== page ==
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Camaros through the years: coolest

By Kirk Bell of MSN Autos

1967 Chevrolet Camaro RS

The Chevrolet Camaro isn't just another performance car; it's an integral part of American culture. Sean Penn's character Jeff Spicoli drove a Camaro in "Fast Times at Ridgemont High," Megan Fox captivated a generation of adolescent boys leaning over one in "Transformers," and John Cusack eventually got his running in "Better Off Dead." Over the past 46 years, the Camaro has been an astoundingly fast and beautiful V8-powered muscle car as well as a painfully slow 4-cylinder cruiser with some questionable styling. Click through for a look at the most significant Camaros of all time. Did your favorite make the list?

1967 Camaro

1967 Chevrolet Camaro Convertible


The Chevrolet Camaro made its debut in September 1966 as a 4-seat coupe or convertible. It was widely viewed as a reaction to the immensely popular FordMustang of 1964, but Chevrolet had been toying with the idea of the Camaro since 1962. As it developed a cult following alongside the Mustang, the Camaro helped spawn the pony car segment, as it possessed the pony car's key trait of a large engine stuffed into a small package. The most powerful standard Camaro was the 325-horsepower SS396, but a limited number of special-order SS396 models cranked out 375 horsepower.

1967 Camaro Z/28

1967 Chevrolet Camaro Z/28

Although it wasn't the most powerful Camaro in that first year, the Z/28 was the best-handling choice. Developed to qualify the Camaro for the Sports Car Club of America's new Trans-Am class, the Z/28 featured a 302-cubic-inch V8 engine that spun out 290 horsepower. The firmer F41 suspension improved handling, and exterior changes included dual hood and trunk stripes and Rally wheels on red-stripe tires. Only 602 Z/28s were built that first year, making it a desirable collector car today.


1969 Yenko/SC Camaro

1969 Yenko/SC Camaro

Through Chevrolet's Central Office Production Order (COPO) program, Don Yenko ordered specially outfitted Camaros and sold them through his Pennsylvania dealership as the Yenko/SC ("Super Camaro"). The cars featured Chevrolet's L72 iron-block 427-cubic-inch V8 engine, which officially made 425 horsepower, although Yenko claimed 450. They also had disc brakes, positraction, a cowl-induction hood and heavy-duty suspension. A total of 201 1969 Yenko Camaros were sold.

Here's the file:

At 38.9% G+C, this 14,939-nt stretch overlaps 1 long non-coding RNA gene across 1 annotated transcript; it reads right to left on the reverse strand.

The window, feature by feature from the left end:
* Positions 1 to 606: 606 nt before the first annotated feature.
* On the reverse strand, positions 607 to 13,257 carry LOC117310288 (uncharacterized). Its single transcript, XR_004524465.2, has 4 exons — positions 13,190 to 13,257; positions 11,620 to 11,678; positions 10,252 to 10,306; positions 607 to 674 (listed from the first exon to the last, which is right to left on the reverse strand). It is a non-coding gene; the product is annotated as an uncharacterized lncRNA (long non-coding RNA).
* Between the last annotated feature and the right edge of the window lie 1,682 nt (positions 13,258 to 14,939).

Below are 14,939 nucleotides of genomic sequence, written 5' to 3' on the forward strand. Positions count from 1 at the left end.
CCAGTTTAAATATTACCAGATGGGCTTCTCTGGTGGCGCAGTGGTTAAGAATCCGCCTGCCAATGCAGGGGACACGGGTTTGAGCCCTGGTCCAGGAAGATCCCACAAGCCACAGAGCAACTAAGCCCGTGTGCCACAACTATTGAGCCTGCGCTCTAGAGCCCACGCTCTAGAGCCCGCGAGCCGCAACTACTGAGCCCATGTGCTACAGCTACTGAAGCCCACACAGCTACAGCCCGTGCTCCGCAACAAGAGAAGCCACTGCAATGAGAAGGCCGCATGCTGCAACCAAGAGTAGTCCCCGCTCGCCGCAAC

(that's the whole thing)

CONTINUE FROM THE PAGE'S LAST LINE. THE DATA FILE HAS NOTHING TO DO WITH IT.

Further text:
1969 ZL1 Camaro

1969 Camaro ZL1


The most powerful and rarest Camaro of the 1960s was the legendary ZL1, which was essentially a race-ready factory dragster for the National Hot Rod Association Super Stock class and was available only through the COPO program. The heart of the ZL1 was an aluminum-block 427-cubic-inch V8 racing engine that officially produced 430 horsepower, although actual output was likely more than 500 horses. Only 69 of these monstrously powerful Camaros were built, making the ZL1 one of the most valuable Camaros today.

1970 1/2 Camaro

1970 Chevrolet Camaro

The second-generation Camaro made its debut in February 1970, offered only as a coupe. Styling showed cues from Jaguar and Ferrari. The new car was longer, lower and wider than the outgoing model, and that gave it more interior space. It handled better and rode softer, too. All the improvements inspired Road & Track magazine to call it the best American car of the time. The Z/28 received the 360-horsepower LT1 350-cubic-inch V8 engine from the Corvette. Car and Driver staffers piloted a Z/28 to a zero-to-60-mph time of just 5.8 seconds.

Baldwn Motion 1970 1/2 Camaro

Baldwin-Motion Phase III 454/500 '70 Camaro

Starting in 1967, two Long Island businesses collaborated to create some of the fastest Corvettes, Novas, Chevelles and Camaros of all time. Motion Performance modified the cars, and the Chevrolet dealer Baldwin Auto Co. sold them and offered financing. The cars were built to order and outfitted with 427-, 454- and even 482-cubic-inch engines, and could develop more than 500 horsepower. SS and more powerful Phase III models were offered, and Motion Performance guaranteed the Phase III cars could turn in quarter-mile times of at least 11.5 seconds at 120 mph.


source: http://editorial.autos.msn.com/camaros-through-the-years-15-coolest#16

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